Alberta orders oilpatch companies to pay unpaid taxes to municipalities
Threshold will be set by Alberta Energy Regulator and Alberta Municipal Affairs
The Alberta government is taking steps to force oilpatch companies to make good on their unpaid municipal taxes, including sending reminders from provincial cabinet ministers to those in arrears.
"Our goal is to reduce unpaid taxes throughout the province," Energy Minister Peter Guthrie said in a release.
Earlier this month, Rural Municipalities Alberta released figures showing that energy firms owed $268 million in back taxes in 2022, a figure that is up more than six per cent from 2021.
The pace of nonpayment has also increased. There was $53 million left unpaid last year, up $15 million from the previous year.
In addition, the organization said its members have written off another $150 million in unpaid taxes as unrecoverable.
On Monday, Guthrie said in a news release he'd issued an order that blocks companies from acquiring or transferring licenses on wells or other assets if their unpaid taxes exceed a threshold amount. That threshold is yet to be determined and is to be set by the Alberta Energy Regulator and the municipal affairs department.
The order says before the AER can license a company to drill a well, or allow the transfer of a licence to another company, the regulator must check to see if any company involved is named on a provincial list of tax delinquents.
The company must either pay what's owed above the threshold, make a repayment plan for the outstanding balance, or transfer the responsibility for the debt to the licence's new owner, the order says. The order takes effect on April 30, 2023.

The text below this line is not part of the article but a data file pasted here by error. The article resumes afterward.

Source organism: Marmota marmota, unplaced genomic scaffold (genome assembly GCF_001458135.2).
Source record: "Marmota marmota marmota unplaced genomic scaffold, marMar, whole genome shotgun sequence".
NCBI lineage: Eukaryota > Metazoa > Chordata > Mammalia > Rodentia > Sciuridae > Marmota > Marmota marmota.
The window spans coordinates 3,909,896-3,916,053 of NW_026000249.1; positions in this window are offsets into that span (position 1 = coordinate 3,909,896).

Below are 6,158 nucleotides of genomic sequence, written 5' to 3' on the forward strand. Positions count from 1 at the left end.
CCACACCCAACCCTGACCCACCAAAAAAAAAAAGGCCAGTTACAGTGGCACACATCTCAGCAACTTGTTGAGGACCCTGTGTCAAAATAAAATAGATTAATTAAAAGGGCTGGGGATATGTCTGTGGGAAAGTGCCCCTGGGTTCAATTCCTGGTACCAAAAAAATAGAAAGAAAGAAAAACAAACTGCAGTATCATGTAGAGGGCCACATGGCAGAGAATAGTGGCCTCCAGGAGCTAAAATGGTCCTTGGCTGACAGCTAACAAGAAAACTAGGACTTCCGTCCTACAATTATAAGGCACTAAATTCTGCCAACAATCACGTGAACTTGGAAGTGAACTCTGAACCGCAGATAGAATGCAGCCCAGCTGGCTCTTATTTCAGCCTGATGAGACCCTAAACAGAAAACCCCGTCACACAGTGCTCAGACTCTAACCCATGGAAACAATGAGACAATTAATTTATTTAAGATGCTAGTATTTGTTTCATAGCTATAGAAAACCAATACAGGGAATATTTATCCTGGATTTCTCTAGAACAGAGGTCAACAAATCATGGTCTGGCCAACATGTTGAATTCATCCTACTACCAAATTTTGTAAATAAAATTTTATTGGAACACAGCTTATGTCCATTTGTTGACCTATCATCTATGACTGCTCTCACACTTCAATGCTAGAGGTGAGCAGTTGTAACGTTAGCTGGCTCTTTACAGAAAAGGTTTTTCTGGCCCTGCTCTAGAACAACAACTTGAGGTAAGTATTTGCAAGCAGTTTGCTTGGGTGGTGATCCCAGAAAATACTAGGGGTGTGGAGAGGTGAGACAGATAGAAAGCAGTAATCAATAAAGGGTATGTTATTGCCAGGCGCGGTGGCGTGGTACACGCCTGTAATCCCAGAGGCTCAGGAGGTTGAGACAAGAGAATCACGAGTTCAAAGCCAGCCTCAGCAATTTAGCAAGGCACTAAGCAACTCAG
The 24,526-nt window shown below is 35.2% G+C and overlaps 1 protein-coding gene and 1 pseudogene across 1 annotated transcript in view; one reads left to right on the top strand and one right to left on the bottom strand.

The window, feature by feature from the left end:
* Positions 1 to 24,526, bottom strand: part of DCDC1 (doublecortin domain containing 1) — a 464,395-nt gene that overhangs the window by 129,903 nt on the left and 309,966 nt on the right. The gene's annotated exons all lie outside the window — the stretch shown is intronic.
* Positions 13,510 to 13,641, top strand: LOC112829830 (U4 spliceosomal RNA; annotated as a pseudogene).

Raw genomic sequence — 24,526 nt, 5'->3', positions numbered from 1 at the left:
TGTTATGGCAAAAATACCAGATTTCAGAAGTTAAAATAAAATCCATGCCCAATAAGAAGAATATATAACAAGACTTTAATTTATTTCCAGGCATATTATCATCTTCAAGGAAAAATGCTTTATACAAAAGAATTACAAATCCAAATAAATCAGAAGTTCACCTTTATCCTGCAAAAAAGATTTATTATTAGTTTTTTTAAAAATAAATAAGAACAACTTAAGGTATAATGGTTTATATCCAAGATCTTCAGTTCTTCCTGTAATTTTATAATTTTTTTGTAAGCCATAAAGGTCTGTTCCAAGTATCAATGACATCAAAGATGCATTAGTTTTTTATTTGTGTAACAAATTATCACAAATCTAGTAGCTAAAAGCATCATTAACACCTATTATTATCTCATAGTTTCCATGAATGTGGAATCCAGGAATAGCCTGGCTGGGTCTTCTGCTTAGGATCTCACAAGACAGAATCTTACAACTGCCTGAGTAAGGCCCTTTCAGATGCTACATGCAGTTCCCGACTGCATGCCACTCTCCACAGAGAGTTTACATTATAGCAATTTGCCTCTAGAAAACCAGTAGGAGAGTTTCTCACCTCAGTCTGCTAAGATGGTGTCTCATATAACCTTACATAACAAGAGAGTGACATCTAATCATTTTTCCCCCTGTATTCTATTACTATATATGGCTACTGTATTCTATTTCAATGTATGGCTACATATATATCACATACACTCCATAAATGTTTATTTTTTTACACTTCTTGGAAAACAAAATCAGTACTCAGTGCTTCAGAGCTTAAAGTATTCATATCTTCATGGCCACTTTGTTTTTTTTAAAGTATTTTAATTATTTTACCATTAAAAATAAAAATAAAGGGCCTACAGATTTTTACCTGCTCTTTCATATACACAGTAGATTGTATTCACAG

"This problem has lingered for far too long, and while some viable companies have started to pay their back taxes, others are still not getting the message," said Municipal Affairs Minister Rebecca Schulz in a statement.
Schulz was unavailable for comment Monday, and Energy Minister Guthrie refused to answer reporters' questions at the legislature.
Paul McLauchlin, president of Rural Municipalities Alberta, said the crackdown could help municipalities recover up to $120 million in unpaid taxes. The rest of the money is owed by insolvent companies.
"I would definitely give the program an A," McLauchlin said.
He acknowledged that setting a threshold instead of requiring companies to simply pay what's owed is a compromise. Despite recent high oil prices, McLauchlin said many energy companies are struggling to survive.
"We tried nudging," McLauchlin said. "We tried peer pressure. We tried 'hint, hint.' We've tried statements of concern. And this is a bigger regulatory hammer than we've had to date."
McLauchlin said Monday's announcement at least sets out some guidelines and best practices for making good on unpaid taxes.
He added that both Guthrie and Schulz have said they will personally communicate with the heads of non-paying companies to tell them it's time to settle up.
McLauchlin has been pushing the Alberta government to give the AER new powers to restrict licensing to tax delinquents for several years.
Previous municipal affairs ministers had resisted, hoping steps like restoring municipalities' ability to place a special lien on properties would help resolve the problem. They said maintaining an updated provincial list of companies in arrears was too complex.
NDP municipal affairs critic Joe Ceci said Monday the government delayed the move for too long.
Ceci says the decision is inconsistent with the province's planned pilot project to pay oil companies $100 million over three years to clean up older, inactive well sites.
"We think we should incentivize good actors," he said.
The Canadian Association of Petroleum Producers, a lobby group for oil and natural gas companies, said in a statement that all companies should be paying taxes and fees owed to municipalities.
Spokesperson Jay Averill said the group is reviewing the new AER directive with members.
"We are committed to continuing to work with the province's liability management system and municipalities to ensure Alberta remains a place where the industry and the economy can continue to thrive for years to come," Averill said in the statement.
With files from Janet French